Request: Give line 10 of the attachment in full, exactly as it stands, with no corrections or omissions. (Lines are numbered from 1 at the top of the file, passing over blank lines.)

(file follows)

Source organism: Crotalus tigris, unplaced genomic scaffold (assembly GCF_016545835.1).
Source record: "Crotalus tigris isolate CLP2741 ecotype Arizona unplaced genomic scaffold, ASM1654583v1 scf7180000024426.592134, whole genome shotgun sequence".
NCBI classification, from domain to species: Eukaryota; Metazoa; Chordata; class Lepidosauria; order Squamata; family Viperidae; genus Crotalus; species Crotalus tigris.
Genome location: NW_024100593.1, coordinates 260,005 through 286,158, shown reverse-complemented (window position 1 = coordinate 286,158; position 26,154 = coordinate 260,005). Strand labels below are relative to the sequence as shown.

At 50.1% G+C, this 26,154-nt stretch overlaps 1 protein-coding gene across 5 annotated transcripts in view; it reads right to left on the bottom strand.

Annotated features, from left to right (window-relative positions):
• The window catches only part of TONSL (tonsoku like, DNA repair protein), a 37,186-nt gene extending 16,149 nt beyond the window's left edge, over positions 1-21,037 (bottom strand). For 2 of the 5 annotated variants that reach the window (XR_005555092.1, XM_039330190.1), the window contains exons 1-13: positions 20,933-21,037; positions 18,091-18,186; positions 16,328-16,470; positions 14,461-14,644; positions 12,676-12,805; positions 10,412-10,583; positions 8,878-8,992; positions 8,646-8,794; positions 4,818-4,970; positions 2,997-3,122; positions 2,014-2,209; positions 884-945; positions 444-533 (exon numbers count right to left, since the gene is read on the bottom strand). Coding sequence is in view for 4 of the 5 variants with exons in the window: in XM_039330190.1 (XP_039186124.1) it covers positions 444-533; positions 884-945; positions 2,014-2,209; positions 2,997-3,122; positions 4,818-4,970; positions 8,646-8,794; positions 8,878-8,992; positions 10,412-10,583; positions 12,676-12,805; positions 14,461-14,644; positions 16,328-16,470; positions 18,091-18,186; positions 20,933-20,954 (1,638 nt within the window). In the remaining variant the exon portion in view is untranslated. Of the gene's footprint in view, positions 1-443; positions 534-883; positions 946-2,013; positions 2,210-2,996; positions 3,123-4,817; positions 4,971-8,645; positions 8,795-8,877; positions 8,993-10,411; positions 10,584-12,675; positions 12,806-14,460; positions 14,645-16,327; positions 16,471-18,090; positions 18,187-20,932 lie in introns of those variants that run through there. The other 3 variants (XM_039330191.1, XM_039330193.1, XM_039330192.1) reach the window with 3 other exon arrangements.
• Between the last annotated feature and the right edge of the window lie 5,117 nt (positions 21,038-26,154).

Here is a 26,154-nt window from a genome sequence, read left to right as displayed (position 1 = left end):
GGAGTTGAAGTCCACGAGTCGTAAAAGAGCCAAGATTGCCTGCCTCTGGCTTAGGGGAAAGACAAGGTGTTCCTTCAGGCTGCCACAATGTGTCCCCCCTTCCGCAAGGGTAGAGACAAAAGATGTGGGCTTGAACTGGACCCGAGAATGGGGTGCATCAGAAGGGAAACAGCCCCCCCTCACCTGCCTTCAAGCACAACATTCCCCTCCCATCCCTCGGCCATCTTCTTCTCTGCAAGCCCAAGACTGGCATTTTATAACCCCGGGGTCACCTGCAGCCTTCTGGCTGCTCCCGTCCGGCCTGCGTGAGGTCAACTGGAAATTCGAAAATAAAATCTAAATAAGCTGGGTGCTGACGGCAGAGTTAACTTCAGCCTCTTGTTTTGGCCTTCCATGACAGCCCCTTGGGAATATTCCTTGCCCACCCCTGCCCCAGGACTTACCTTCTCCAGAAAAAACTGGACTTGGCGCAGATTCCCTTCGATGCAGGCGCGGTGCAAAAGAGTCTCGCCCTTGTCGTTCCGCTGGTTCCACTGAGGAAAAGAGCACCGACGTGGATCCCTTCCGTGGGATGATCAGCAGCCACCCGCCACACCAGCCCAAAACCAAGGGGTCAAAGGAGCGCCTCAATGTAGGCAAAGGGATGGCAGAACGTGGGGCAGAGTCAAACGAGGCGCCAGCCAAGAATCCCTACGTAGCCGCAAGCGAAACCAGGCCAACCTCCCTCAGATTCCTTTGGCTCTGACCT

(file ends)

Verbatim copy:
GGAGTTGAAGTCCACGAGTCGTAAAAGAGCCAAGATTGCCTGCCTCTGGCTTAGGGGAAAGACAAGGTGTTCCTTCAGGCTGCCACAATGTGTCCCCCCTTCCGCAAGGGTAGAGACAAAAGATGTGGGCTTGAACTGGACCCGAGAATGGGGTGCATCAGAAGGGAAACAGCCCCCCCTCACCTGCCTTCAAGCACAACATTCCCCTCCCATCCCTCGGCCATCTTCTTCTCTGCAAGCCCAAGACTGGCATTTTATAACCCCGGGGTCACCTGCAGCCTTCTGGCTGCTCCCGTCCGGCCTGCGTGAGGTCAACTGGAAATTCGAAAATAAAATCTAAATAAGCTGGGTGCTGACGGCAGAGTTAACTTCAGCCTCTTGTTTTGGCCTTCCATGACAGCCCCTTGGGAATATTCCTTGCCCACCCCTGCCCCAGGACTTACCTTCTCCAGAAAAAACTGGACTTGGCGCAGATTCCCTTCGATGCAGGCGCGGTGCAAAAGAGTCTCGCCCTTGTCGTTCCGCTGGTTCCACTGAGGAAAAGAGCACCGACGTGGATCCCTTCCGTGGGATGATCAGCAGCCACCCGCCACACCAGCCCAAAACCAAGGGGTCAAAGGAGCGCCTCAATGTAGGCAAAGGGATGGCAGAACGTGGGGCAGAGTCAAACGAGGCGCCAGCCAAGAATCCCTACGTAGCCGCAAGCGAAACCAGGCCAACCTCCCTCAGATTCCTTTGGCTCTGACCT